A dispute has been raging for years between Mattel and MGA Entertainment over who owns the rights to the highly successful Bratz line of dolls. Knowing that few of our faithful readers are preteen girls, I’ll provide some background. For decades, when it’s come to dolls, Barbie was the queen. But over 10 years ago, Barbie got some serious competition from some less demure, less conservative, multi-ethnic upstarts – the Bratz.
A fight broke out over who owned the rights to the Bratz line. At the center of the fight was Carter Bryant. Bryant worked on Barbie at Mattel, then left for MGA in 1998. Mattel said he and MGA misappropriated trade secrets. MGA countered that Mattel misappropriated its intellectual property.
The case went to trial in 2008 and Mattel won a resounding victory — $100 million in damages and equitable relief that effectively gave them all rights to the line going forward. MGA appealed and the Ninth Circuit reversed. The opinion (pdf), written by the always entertaining Chief Judge Alex Kozinski, concluded that the judgment went too far and failed to recognize the value MGA added in developing the brand. So the court ordered a new trial.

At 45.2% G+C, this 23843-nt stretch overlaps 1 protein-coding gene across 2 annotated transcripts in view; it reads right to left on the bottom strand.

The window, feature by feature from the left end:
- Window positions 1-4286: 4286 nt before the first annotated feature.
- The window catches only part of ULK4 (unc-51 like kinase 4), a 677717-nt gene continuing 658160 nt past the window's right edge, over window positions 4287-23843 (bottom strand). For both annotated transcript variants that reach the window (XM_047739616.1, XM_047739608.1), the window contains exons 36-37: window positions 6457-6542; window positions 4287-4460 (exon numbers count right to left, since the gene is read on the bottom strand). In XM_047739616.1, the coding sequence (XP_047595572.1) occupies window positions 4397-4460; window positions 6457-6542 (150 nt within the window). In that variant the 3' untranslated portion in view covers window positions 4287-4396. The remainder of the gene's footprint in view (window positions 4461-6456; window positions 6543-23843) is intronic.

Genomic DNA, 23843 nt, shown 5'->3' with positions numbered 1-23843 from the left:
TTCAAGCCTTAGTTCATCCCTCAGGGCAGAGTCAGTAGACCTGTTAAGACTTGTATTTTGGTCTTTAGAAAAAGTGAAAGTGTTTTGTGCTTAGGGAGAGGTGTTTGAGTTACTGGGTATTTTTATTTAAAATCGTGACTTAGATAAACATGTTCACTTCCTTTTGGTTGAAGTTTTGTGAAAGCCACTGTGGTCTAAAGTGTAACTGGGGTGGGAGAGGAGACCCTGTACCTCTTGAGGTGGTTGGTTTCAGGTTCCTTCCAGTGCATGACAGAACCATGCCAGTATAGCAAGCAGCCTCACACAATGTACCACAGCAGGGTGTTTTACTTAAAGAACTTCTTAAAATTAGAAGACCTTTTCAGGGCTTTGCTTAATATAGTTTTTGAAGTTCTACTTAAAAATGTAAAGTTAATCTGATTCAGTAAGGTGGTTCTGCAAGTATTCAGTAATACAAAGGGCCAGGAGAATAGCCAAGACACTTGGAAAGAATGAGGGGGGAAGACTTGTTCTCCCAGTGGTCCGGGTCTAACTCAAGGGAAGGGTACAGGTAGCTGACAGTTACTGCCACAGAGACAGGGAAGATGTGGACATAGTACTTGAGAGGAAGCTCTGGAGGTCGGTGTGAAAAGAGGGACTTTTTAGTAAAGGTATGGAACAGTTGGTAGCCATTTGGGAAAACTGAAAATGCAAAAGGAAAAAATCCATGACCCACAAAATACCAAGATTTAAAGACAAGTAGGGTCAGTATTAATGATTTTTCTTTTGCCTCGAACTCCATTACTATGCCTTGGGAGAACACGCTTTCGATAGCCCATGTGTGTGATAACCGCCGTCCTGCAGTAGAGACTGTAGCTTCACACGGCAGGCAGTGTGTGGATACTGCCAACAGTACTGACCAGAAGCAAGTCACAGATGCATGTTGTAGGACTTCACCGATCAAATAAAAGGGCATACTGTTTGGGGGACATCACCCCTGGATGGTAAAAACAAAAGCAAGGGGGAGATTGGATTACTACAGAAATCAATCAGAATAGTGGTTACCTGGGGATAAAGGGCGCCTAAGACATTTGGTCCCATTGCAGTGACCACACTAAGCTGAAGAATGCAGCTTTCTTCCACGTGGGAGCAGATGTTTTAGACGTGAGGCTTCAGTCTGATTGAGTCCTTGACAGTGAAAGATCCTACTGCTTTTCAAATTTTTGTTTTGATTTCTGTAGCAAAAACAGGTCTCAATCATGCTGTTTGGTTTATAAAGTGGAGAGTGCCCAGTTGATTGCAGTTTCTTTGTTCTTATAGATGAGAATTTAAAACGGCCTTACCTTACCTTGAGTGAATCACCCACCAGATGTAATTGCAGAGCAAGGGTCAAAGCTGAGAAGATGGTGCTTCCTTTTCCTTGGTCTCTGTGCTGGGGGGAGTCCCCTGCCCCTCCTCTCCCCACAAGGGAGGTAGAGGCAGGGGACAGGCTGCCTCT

This new trial ended this week with a very different outcome. Instead of Mattel being awarded $100 million, the second jury awarded MGA $88 million. I’m sure that there were any number of factors that distinguish the second trial from the first. But still, that’s quite a swing.
Another thing noteworthy about this dispute is the level of nastiness. As reported in the New Yorker, a memo introduced at trial accused MGA of attempting a “Barbie genocide” and characterized Barbie vs. Bratz as equivalent to “good vs. evil.” After the trial, Mattel complained that MGA prejudiced jurors against it. Among other things, Mattel said MGA improperly accused Mattel of causing MGA’s founder to suffer a stroke and of hiring people to follow and intimidate his teenage son. Mattel further complained that MGA and its attorneys accused Mattel of having magnets in its toys that killed children.
So what can we conclude from this? That prolonged litigation causes some people to behave poorly? That the outcome of jury trials is inherently uncertain? I’ll admit that neither of those statements is particularly newsworthy. But they bear repeating. There’s a reason why alternative dispute resolution is so often a more attractive option. And after seven years of litigation and two trials, no one thinks that this particular dispute is over.